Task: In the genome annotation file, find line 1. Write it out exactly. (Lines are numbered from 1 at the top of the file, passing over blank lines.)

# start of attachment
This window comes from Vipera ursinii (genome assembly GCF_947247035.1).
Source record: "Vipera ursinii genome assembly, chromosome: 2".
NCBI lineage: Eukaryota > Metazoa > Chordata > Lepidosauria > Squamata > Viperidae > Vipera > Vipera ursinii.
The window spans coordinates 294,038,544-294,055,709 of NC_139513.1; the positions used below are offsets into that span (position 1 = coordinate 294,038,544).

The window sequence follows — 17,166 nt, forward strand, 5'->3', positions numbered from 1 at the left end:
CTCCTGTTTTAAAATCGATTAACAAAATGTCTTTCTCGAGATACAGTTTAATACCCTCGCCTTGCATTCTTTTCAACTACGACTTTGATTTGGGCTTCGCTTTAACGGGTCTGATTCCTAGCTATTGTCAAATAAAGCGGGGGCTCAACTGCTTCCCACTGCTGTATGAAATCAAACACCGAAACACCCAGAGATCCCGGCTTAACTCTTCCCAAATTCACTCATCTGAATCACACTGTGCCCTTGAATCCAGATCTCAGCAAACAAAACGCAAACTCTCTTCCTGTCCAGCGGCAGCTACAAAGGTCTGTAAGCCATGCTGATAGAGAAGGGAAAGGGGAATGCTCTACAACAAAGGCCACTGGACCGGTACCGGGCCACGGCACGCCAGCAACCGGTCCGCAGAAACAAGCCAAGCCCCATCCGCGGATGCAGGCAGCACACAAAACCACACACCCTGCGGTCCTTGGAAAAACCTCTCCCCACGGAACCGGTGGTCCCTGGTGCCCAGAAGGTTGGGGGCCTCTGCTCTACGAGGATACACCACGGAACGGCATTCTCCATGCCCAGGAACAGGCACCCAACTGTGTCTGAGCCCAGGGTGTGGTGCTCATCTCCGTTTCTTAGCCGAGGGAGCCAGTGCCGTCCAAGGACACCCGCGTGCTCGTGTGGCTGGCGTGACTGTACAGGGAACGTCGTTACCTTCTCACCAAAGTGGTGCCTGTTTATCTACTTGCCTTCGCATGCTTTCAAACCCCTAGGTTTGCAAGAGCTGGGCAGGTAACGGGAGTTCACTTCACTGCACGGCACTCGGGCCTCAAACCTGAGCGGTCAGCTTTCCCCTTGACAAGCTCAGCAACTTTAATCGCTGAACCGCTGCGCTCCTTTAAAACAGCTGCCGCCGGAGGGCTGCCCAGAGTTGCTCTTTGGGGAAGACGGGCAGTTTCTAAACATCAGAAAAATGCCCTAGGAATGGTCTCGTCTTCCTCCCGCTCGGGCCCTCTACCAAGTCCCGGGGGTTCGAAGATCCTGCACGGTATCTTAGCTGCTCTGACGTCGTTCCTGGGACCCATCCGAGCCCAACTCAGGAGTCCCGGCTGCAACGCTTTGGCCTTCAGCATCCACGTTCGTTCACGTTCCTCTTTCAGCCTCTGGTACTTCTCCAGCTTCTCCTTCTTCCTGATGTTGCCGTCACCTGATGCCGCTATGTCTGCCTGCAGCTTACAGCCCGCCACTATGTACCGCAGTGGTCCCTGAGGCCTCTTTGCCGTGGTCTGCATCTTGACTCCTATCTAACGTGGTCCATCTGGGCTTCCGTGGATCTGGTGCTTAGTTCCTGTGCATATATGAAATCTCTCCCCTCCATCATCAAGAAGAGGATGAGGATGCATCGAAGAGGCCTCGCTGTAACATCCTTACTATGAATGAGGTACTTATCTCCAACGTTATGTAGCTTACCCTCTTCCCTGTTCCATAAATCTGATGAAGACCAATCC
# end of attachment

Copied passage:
This window comes from Vipera ursinii (genome assembly GCF_947247035.1).